Wrong email address or username
Wrong email address or username
Incorrect verification code
back to top
Search tags: nature-themed
Load new posts () and activity
Like Reblog Comment
review 2019-08-23 09:14
Glory Road by Lauren K. Denton
Glory Road - Lauren K. Denton

In one summer, everything will change. But for these three strong Southern women, the roots they’ve planted on Glory Road will give life to the adventures waiting just around the curve. Nearly a decade after her husband’s affair drove her back home to South Alabama, Jessie McBride has the stable life she wants—operating her garden shop, Twig, next door to her house on Glory Road, and keeping up with her teenage daughter and spunky mother. But the unexpected arrival of two men makes Jessie question whether she’s really happy with the status quo. When handsome, wealthy businessman Sumner Tate asks her to arrange flowers for his daughter’s lavish wedding, Jessie finds herself drawn to his continued attention. Then Ben Bradley, her lingering what-could-have-been from high school, moves back to the red dirt road, and she feels her heart pulled in directions she never expected. Meanwhile, Jessie’s fourteen-year-old daughter, Evan, is approaching the start of high school and navigating a new world of emotions—particularly as they relate to the cute new guy who’s moved in just down the road. At the same time, Jessie’s mother, Gus, is suffering increasingly frequent memory lapses and faces a frightening, uncertain future. The only thing certain is change—even in a place as steady as Perry, Alabama, on a street as old as Glory Road.






For the past decade, Jessie McBride has been operating Twig, a garden shop next to her home on Glory Road in the small town of Perry, South Alabama. Having moved back to her hometown to rebuild her life after a failed marriage, all these years later Jessie suddenly finds herself juggling two potential love matches: Ben Bradley, that "one that got away" love from high school, who also recently moved back to town, and suave, successful, and wildly rich golf course engineer Sumner Tate... who stumbles into Jessie's shop when his grumbly belly directs him towards the sign advertising "free pie with purchase" at her shop. Impressed with her horticulture skills, Sumner wants to hire Jessie to do the flower arrangements for his daughter's upcoming nuptials.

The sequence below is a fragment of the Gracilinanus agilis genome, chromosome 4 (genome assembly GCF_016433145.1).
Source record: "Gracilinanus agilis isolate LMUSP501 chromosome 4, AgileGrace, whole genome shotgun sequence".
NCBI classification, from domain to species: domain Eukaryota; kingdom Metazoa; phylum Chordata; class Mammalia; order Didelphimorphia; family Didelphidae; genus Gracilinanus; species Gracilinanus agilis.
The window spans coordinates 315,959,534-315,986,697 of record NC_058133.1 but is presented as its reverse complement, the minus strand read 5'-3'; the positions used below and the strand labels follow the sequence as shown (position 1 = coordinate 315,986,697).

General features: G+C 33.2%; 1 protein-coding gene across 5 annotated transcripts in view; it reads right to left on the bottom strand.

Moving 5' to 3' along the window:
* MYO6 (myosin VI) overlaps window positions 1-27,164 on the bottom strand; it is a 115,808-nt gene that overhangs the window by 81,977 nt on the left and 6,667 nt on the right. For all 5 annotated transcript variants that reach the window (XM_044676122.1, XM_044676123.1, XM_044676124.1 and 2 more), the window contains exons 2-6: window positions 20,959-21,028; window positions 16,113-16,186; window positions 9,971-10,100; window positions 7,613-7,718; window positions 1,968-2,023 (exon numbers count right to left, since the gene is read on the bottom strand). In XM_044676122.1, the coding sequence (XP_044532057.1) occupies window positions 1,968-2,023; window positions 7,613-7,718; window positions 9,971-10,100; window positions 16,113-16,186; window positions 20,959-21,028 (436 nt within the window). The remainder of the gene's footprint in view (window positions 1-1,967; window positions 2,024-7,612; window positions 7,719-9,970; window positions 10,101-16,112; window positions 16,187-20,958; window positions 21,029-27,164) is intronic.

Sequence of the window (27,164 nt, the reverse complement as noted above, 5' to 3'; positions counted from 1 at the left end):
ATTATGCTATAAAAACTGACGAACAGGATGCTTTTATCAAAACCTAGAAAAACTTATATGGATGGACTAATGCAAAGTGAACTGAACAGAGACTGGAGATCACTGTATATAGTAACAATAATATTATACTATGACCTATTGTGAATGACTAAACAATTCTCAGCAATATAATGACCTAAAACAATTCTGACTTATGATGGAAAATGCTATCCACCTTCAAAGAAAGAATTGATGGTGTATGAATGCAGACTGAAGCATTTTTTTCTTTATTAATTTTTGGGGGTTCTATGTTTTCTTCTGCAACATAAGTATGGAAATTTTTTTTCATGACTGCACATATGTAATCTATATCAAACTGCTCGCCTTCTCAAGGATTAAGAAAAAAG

While Jessie works out which way to take her heart, her daughter, Evan, is not only stepping into her first year of high school but also feeling her way through her first teenage crush... which just happens to be directed at Ben Bradley's son, just a few years older than Evan. Also in the mix is Jessie's mother, Gus (Augusta), who is sensing that she might be starting the early stages of dementia that previously took her own mother and grandmother. With all of these ladies, it's anyone's guess what the future will hold! 


This is a slow-burn style story, so if you're one for wild action and fast plot, you may need to sit this one out. Presented in chapters with rotating POVs between Jessie, Evan, and Gus, Glory Road is all about relationships --- whether it be the familial, friendship, or romantic-based variety --- all wrapped up in the cozy Southern setting of summer thunderstorms, porch swings, peach cobbler, and long night talks outside. Author Lauren Denton also makes the cute choice to start each chapter with a little snippet from various gardening manuals. The gardening tips are presented in a philosophical way, meant to subtly foreshadow the events of that chapter. Just out of curiosity, I looked up some of the titles to see if they were from actual manuals, but having no hits on those titles, I can only assume the manual excerpts were purely a figment of Denton's imagination --- I'm impressed! The tone sounded legit! 






The story itself sometimes went on a little long for me. It often felt like I was reading the same conversations multiple times over, just worded differently. 


The romance elements were also a little flat. I didn't find myself all that invested in the outcome of Jessie's love life either way. Sweet guys in general, but it was pretty clear where this story was headed from the very beginning, so the journey in that regard almost felt pointless. And Sumner got on my nerves a little bit. Sure, he was outwardly charming, but I didn't love how he seemed to like to lowkey flex his wealth around Jessie. The way he spoke to her also felt a little like he saw her as a novelty in a way, almost like he was getting a kick out of "slumming" it with someone beneath his tax bracket. That said, I loved seeing the growing relationship between Harvis and Gus --- now THAT got my heartstrings!